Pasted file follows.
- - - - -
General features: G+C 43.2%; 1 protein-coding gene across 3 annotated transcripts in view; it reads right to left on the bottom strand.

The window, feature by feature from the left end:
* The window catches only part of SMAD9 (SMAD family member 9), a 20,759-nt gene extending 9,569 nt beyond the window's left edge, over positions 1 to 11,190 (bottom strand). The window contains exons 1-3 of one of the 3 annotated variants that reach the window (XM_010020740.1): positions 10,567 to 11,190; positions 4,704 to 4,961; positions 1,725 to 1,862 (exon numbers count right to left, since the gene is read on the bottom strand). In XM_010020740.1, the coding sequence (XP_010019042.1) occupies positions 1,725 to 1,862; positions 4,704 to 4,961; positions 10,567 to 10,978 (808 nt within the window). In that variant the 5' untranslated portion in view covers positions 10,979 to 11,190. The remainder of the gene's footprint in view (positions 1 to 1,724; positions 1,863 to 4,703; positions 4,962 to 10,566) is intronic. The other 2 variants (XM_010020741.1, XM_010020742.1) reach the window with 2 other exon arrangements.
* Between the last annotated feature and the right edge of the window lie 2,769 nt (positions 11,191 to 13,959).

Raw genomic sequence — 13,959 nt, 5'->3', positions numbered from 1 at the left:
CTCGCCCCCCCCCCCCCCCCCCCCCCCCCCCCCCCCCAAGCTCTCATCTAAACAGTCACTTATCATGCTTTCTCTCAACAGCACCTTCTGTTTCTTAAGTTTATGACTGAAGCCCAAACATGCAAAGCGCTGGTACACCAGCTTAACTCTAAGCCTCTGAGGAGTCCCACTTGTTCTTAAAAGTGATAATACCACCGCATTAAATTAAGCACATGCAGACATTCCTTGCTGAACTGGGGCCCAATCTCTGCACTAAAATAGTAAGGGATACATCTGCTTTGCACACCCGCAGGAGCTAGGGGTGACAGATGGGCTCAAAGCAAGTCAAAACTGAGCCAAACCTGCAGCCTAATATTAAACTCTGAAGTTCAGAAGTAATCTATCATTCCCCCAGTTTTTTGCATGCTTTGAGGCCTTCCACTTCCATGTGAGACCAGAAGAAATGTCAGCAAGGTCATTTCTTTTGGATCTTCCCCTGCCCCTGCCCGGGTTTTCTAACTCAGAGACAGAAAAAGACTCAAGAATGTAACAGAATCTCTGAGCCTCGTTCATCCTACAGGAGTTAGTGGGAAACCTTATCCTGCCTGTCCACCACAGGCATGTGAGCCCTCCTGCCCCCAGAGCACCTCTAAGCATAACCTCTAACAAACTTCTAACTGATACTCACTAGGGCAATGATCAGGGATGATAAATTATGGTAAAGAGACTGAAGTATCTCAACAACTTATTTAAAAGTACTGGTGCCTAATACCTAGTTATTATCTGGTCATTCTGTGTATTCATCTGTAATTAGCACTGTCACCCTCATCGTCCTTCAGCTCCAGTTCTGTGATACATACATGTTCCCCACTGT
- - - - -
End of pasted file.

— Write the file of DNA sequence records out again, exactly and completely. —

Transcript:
General features: G+C 43.2%; 1 protein-coding gene across 3 annotated transcripts in view; it reads right to left on the bottom strand.

The window, feature by feature from the left end:
* The window catches only part of SMAD9 (SMAD family member 9), a 20,759-nt gene extending 9,569 nt beyond the window's left edge, over positions 1 to 11,190 (bottom strand). The window contains exons 1-3 of one of the 3 annotated variants that reach the window (XM_010020740.1): positions 10,567 to 11,190; positions 4,704 to 4,961; positions 1,725 to 1,862 (exon numbers count right to left, since the gene is read on the bottom strand). In XM_010020740.1, the coding sequence (XP_010019042.1) occupies positions 1,725 to 1,862; positions 4,704 to 4,961; positions 10,567 to 10,978 (808 nt within the window). In that variant the 5' untranslated portion in view covers positions 10,979 to 11,190. The remainder of the gene's footprint in view (positions 1 to 1,724; positions 1,863 to 4,703; positions 4,962 to 10,566) is intronic. The other 2 variants (XM_010020741.1, XM_010020742.1) reach the window with 2 other exon arrangements.
* Between the last annotated feature and the right edge of the window lie 2,769 nt (positions 11,191 to 13,959).

Raw genomic sequence — 13,959 nt, 5'->3', positions numbered from 1 at the left:
CTCGCCCCCCCCCCCCCCCCCCCCCCCCCCCCCCCCCAAGCTCTCATCTAAACAGTCACTTATCATGCTTTCTCTCAACAGCACCTTCTGTTTCTTAAGTTTATGACTGAAGCCCAAACATGCAAAGCGCTGGTACACCAGCTTAACTCTAAGCCTCTGAGGAGTCCCACTTGTTCTTAAAAGTGATAATACCACCGCATTAAATTAAGCACATGCAGACATTCCTTGCTGAACTGGGGCCCAATCTCTGCACTAAAATAGTAAGGGATACATCTGCTTTGCACACCCGCAGGAGCTAGGGGTGACAGATGGGCTCAAAGCAAGTCAAAACTGAGCCAAACCTGCAGCCTAATATTAAACTCTGAAGTTCAGAAGTAATCTATCATTCCCCCAGTTTTTTGCATGCTTTGAGGCCTTCCACTTCCATGTGAGACCAGAAGAAATGTCAGCAAGGTCATTTCTTTTGGATCTTCCCCTGCCCCTGCCCGGGTTTTCTAACTCAGAGACAGAAAAAGACTCAAGAATGTAACAGAATCTCTGAGCCTCGTTCATCCTACAGGAGTTAGTGGGAAACCTTATCCTGCCTGTCCACCACAGGCATGTGAGCCCTCCTGCCCCCAGAGCACCTCTAAGCATAACCTCTAACAAACTTCTAACTGATACTCACTAGGGCAATGATCAGGGATGATAAATTATGGTAAAGAGACTGAAGTATCTCAACAACTTATTTAAAAGTACTGGTGCCTAATACCTAGTTATTATCTGGTCATTCTGTGTATTCATCTGTAATTAGCACTGTCACCCTCATCGTCCTTCAGCTCCAGTTCTGTGATACATACATGTTCCCCACTGT